Comparison – The Road Not Taken and Song of Myself

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American literature, in the 19th and 18th Centuries, was highly characterized by poetry and songs (Roza, 2005). The composers of these works of literature were mostly influenced by the occurrences around them, such as the wars between Native Americans and European Settlers, slavery and the civil war that shook the country and threatened its peace and stability (Weiss, 2001). This comparative paper identifies the similarities and differences in two poems: ‘The Road not Taken’ and ‘Song of Myself’ whose poets are Robert Frosts and Walt Whitman respectively. It conducts this comparison by analyzing the poetic figures of metaphors, symbolism, assonance, overstatement, rhymes and structure. The two poems have similarities in metaphors, imagery, assonance and overstatements but also have great differences in their rhymes and structures.



The ‘Road Not Taken’ uses metaphors to in the form of roads. Frost (2010) uses the metaphor of roads and the choosing and taking of paths to describe the life of human beings as they move from one stage of development to another and as they make defining choices. Through this metaphor, Frost is in a position to describe the kind of path he took, one that is hardly trodden by people, and has no regrets for it. This metaphor clearly defines the choices he made in life, such as focusing on literature. He looks back and appreciates the life he has lived, showing no regrets whatsoever.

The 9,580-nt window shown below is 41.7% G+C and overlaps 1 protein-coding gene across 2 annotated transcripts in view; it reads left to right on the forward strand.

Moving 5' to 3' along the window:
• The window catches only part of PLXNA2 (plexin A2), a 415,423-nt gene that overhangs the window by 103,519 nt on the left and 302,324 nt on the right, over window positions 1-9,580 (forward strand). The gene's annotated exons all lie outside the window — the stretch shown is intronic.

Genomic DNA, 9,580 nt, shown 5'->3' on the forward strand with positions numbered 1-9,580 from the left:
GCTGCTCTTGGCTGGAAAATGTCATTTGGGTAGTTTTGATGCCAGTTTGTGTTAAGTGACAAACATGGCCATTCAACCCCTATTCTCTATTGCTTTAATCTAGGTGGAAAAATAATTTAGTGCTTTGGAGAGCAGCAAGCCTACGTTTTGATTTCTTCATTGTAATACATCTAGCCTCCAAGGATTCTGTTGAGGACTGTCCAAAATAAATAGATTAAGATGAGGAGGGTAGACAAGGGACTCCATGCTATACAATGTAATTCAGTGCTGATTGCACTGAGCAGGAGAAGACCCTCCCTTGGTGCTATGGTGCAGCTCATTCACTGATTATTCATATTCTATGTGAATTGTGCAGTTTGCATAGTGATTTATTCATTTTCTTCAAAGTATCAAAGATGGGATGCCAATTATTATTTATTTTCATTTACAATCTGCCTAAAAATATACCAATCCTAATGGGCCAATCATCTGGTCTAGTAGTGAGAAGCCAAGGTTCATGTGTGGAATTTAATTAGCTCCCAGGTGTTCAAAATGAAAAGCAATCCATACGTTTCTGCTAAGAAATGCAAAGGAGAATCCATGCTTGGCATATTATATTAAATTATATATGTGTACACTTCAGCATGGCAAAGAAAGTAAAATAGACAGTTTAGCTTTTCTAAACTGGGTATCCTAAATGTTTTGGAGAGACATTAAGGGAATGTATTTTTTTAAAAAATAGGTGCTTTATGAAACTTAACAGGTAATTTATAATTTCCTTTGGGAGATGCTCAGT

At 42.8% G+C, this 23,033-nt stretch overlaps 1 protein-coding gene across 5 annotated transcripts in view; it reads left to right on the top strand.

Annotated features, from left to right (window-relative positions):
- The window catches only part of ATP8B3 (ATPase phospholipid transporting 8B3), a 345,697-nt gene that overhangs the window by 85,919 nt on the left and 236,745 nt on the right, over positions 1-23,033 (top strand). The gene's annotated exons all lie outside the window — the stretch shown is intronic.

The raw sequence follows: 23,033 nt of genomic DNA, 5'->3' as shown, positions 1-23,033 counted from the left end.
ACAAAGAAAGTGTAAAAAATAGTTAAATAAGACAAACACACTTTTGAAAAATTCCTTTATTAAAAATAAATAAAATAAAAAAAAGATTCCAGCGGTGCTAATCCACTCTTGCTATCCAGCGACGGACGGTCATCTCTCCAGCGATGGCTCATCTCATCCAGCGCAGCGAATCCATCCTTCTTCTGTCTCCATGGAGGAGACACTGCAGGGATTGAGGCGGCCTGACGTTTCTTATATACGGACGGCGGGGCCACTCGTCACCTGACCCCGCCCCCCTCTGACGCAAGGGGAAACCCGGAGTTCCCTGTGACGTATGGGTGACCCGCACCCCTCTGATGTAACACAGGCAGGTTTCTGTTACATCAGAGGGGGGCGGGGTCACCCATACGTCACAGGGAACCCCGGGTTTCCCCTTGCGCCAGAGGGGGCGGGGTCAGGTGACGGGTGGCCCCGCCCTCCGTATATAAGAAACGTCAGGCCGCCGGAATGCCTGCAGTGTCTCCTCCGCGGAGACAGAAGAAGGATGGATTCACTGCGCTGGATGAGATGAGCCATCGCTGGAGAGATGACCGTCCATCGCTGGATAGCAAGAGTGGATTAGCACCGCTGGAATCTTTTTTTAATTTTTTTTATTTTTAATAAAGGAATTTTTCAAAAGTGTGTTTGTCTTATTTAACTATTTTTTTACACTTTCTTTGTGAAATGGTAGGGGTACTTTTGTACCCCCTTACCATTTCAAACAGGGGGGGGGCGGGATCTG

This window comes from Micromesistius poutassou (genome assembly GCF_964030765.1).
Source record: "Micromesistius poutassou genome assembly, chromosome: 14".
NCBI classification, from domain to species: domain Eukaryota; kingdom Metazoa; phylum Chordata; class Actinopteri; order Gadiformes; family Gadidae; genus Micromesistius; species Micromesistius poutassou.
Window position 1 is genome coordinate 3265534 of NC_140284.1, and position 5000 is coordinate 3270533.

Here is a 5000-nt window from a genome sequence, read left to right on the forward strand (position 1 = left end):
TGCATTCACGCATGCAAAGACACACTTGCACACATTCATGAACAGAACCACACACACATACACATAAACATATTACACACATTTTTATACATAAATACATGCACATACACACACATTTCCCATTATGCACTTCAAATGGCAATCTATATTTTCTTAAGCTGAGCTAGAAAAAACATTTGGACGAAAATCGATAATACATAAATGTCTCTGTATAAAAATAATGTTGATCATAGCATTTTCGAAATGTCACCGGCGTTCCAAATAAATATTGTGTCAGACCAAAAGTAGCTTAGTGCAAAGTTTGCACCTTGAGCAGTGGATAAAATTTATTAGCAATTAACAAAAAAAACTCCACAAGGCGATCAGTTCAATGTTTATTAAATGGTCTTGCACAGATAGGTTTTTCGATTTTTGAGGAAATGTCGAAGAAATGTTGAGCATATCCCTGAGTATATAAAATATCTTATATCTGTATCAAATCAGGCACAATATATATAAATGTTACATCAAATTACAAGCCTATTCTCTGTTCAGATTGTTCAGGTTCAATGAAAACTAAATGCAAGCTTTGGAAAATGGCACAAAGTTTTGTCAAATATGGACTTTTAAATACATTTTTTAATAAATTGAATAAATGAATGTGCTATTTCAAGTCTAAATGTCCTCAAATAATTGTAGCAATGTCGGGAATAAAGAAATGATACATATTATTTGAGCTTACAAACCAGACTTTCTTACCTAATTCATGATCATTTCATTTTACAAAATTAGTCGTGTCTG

Similarly, Whitman uses a metaphor to describe his dark side of life, or the dark side of humanity. He brings out this metaphor in the form of being possessed. As he sings about himself, he turns into a sad mood and explains how he has been possessed (Whitman, 2001). By being possessed, he does not imply that he now harbors demons but explains that he has a dark side, just like any other human being, and has discovered it. His sadness is derived from the fact that this dark side is a major part of his humanity and cannot be avoided. It has been with him all his life and he may not have discovered it until adulthood. Through the use of a metaphor, he makes it clear to his listeners that such a dark side can be compared to being possessed by an evil spirit.


The two poems are also similar in the use of symbolism. In ‘The Road Not Taken’, Frosts uses leaves covering the two paths to show the possibility of barriers or hindrances in one’s quest to walk through life (Orr, 2016). These leaves, seen as part of the forests containing the two paths, fall innocently on and cover the paths partly. They are images that are used to portray a different life-relatable meaning.

Similarly, Whitman uses handcuffs and mentions prison as symbols to indicate bondage to his dark side of life, or the dark humanity (Whitman & Whimsy, 2014). These symbols are identifiable with being held by the law, or being put into custody. It qualifies Whitman as a prisoner of his own, being bound by handcuffs of his own identity. Through this symbolism, the poet creates an understanding of what it actually feels to be who he actually is, and to realize that they cannot escape from their nature of being human.

The two poets manage successfully to present symbolism in their works of literature. Through the use of items that readers and listeners can identify with, they explain the complexities of their lives and the sophistication of the human nature, making it comprehensible. They also use items that they could relate to, including handcuffs and prisons that were a common occurrence at the time of Whitman’s composition.